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China's IoS: Internet of Soldier

By Diego Laje and Nuray Taylor

The future battlefield will include one more data layer: the warfighter.

“The next generation of military networks will consist of densely deployed battlefield nodes, including weapons, vehicles, robots, and human wearable devices,” said Chinese researchers in a paper.

Authors Han Shi, Hai Zhao, Yang Liu, Wei Gao and Sheng-Chang Dou from Shenyang University in the People’s Republic of China described how warfighters’ vital signs will become information and should be processed to obtain deep insights.

Their work was built upon research by the U.S. Army Research Laboratory and their design factors doctrine from the U.S. armed forces.

The devices necessary for effectively integrating a warfighter into the battlefield’s data network include different interconnected modules.

“A complete fusion framework is necessary to adjust the cooperative relationship among all sensing modules and applications,” stated the authors.









The authors posit that in combat, warfighters encounter restrictions that are routinely laid out in U.S. military thinking.

“The sensing module, which has information resilience, collects information on the battlefield under strict resource constraints, and realizes data transmission and analysis by cooperating with other modules that are integrated in the equipment,” their work described.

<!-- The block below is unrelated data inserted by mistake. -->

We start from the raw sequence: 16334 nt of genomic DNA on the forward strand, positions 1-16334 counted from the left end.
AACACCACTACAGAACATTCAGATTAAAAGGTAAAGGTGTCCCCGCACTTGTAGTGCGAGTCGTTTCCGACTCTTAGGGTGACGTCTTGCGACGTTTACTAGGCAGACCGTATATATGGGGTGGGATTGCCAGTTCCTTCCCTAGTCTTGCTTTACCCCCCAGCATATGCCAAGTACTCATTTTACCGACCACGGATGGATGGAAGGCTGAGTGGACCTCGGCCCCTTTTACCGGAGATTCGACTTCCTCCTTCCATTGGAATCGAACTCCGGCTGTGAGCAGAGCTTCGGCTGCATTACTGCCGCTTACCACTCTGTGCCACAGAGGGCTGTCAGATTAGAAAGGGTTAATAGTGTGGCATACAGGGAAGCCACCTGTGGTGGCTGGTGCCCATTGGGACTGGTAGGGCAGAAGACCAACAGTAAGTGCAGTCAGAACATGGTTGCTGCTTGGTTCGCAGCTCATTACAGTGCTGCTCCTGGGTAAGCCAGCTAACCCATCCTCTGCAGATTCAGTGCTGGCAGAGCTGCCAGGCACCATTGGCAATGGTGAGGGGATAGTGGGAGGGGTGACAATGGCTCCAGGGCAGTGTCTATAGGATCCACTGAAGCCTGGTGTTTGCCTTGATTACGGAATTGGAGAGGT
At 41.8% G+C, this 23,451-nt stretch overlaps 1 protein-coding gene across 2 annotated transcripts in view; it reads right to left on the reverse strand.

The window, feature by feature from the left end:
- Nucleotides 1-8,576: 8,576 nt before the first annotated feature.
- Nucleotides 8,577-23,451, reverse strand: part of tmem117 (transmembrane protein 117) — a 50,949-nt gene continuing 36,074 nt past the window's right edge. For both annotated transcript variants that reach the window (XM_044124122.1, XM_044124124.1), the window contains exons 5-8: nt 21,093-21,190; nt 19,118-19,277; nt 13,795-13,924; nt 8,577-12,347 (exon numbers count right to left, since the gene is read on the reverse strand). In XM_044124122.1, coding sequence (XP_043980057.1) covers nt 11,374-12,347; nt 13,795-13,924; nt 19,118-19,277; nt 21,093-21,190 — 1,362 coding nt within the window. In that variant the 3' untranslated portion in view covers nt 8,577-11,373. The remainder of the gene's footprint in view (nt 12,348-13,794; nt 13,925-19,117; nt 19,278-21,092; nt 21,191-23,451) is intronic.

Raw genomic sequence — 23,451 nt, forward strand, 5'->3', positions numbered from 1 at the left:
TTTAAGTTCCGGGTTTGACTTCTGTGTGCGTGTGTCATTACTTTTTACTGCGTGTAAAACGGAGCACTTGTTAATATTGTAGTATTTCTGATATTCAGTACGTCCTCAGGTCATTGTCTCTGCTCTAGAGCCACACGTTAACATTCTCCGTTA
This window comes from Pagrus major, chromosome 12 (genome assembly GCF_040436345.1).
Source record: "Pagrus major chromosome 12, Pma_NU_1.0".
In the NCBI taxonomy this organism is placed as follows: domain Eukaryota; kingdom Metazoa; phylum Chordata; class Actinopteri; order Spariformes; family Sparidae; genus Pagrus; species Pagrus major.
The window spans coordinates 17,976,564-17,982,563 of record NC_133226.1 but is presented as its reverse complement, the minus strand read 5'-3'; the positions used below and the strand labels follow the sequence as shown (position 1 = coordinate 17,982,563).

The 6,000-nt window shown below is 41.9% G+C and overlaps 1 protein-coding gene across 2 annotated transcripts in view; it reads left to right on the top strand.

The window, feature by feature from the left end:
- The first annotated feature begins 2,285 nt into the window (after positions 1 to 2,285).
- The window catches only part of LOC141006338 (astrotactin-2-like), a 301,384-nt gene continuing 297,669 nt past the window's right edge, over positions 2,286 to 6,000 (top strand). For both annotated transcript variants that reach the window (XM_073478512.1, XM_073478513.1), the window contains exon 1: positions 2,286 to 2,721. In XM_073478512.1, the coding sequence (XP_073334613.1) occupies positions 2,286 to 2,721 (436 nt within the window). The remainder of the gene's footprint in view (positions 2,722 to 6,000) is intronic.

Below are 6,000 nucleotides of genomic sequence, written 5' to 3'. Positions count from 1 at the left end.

The authors criticized the use of nonmilitary devices as useless for highly trained warfighters and posited that physiological data should be analyzed by complex algorithms to understand emotion and fatigue.

“Physiological monitoring of emotion recognition and behavior tracking for soldiers” are crucial to effective use of wearable devices, according to the authors.

Wearable devices allow real-time monitoring, not only of the status of the individual but also of events unfolding on the battlefield.

“Complex events are often accompanied by strong fluctuations in physiological signals. The fusion of environmental information, location information, and the results of an analysis of multiple physiological states can effectively improve the accuracy of an emergency’s identification,” the authors explained, thus making each warfighter a data producer (and consumer).

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